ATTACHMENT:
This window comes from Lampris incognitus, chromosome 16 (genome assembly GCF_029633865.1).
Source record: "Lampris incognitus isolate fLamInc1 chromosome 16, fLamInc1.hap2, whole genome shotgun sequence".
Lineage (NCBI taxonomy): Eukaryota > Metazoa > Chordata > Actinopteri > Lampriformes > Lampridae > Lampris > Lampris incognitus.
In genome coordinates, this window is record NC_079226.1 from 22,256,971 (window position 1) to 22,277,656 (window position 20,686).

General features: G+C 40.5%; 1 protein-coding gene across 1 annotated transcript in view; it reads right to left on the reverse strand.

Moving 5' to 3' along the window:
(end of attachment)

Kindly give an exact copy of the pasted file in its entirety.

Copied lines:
This window comes from Lampris incognitus, chromosome 16 (genome assembly GCF_029633865.1).
Source record: "Lampris incognitus isolate fLamInc1 chromosome 16, fLamInc1.hap2, whole genome shotgun sequence".
Lineage (NCBI taxonomy): Eukaryota > Metazoa > Chordata > Actinopteri > Lampriformes > Lampridae > Lampris > Lampris incognitus.
In genome coordinates, this window is record NC_079226.1 from 22,256,971 (window position 1) to 22,277,656 (window position 20,686).

General features: G+C 40.5%; 1 protein-coding gene across 1 annotated transcript in view; it reads right to left on the reverse strand.

Moving 5' to 3' along the window: